Tag Archives: Shrewbury

Book of Me – Prompt 10: Unexplained Memories

book of meThe Book of Me – Written by You is a weekly blog prompt created by Julie Goucher of the blog Angler’s Rest. This is a fifteen month writing project to highlight my life so that I will have something to leave behind for my descendants. Week ten’s prompt is Unexplained Memories.

Do you have an unexplained memory or memories?

  • Items
  • Places
  • People

Things and times you can remember, but not sure how they fit into your past.

I really don’t have any unexplained memories that I can think of. So instead of this week’s prompt being easier or more reflective for me, I found it rather frustrating, mostly because I want to write and I have nothing to write about. Instead, I shall share a memory that I have that I know happened but the adults involved deny it occurred.

When I was six, my parents experienced a life shattering event. After years of denying his feelings, my father decided that he needed to accept who he was. This was during the mid seventies and the world was very much different then. One of my favorite childhood albums was Marlo Thomas’ Free to Be You and Me.  This message resonated throughout the house on many levels. It was much harder to come out of the closet then as it is today. After ten years of marriage and two children, my father chose to finally come clean. Amongst the family papers that I have now become steward of, I have copies of my parent’s divorce papers as well as letters that were written to and from my father from different family members. I always cringe when I read the divorce papers. My mother sued for divorce citing “intolerable cruelty.” My father is a gentle and kind man. I have never known him to be cruel or intolerable. So it hurts when I read those cold, legal words. Even during this turbulent time in my family’s history, my father (in one of his letters) tried to explain how my mother was suffering. To her, it was if her husband had died.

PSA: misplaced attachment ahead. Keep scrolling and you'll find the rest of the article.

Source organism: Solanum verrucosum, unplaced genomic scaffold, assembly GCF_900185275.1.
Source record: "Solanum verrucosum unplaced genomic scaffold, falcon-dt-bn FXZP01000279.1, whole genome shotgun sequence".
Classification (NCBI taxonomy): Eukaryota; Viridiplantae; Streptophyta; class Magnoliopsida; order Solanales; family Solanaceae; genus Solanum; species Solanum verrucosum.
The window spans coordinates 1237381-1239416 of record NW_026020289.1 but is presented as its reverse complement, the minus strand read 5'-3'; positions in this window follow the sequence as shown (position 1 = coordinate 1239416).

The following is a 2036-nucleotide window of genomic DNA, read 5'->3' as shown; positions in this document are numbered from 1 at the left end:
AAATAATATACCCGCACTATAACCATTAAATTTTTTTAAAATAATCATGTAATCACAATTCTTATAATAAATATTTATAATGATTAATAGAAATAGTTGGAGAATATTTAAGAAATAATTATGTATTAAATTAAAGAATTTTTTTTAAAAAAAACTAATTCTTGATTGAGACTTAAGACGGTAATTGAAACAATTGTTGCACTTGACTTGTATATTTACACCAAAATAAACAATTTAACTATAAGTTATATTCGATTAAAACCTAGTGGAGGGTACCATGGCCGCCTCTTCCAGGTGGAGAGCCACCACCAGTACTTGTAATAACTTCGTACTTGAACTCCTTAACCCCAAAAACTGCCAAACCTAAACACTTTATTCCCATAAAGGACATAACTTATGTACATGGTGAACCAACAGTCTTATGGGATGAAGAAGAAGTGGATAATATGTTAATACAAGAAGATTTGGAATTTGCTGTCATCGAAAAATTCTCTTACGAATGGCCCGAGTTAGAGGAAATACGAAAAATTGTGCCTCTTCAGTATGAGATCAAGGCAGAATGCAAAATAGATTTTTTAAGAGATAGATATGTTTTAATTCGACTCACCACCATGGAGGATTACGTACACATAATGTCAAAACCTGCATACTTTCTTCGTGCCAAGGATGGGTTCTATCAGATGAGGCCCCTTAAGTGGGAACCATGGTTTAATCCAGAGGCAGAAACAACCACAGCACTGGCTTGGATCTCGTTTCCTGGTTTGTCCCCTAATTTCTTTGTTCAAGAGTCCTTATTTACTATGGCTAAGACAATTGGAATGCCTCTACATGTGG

During this time, we were living in the Methodist parsonage in Shrewsbury, Massachusetts. The house had a basement with stairs that led down from the kitchen. One of the improvement projects that my parents had done on the house was to finish part of the basement. The front half of the basement was a den or family area with old couches and chairs. On this particular day, the day of my memory, my parents were having a huge row in this part of the basement. Since I generally don’t even remember my father ever yelling, most of the noise must have been coming from my mother. My younger brother and I had heard the argument upstairs and had snuck down the steps to see what was going on. He was only three so I sincerely doubt he remembers these events. I recall that we sat there for a while listening and then quietly tiptoed upstairs before we were discovered.

Years later I mentioned this event to one or both of my parents. No one had remembered that this had happened. Or they denied it in order to protect me. Since it was such an emotional and traumatic time in our lives, I am not surprised that no one recalls this particular fight.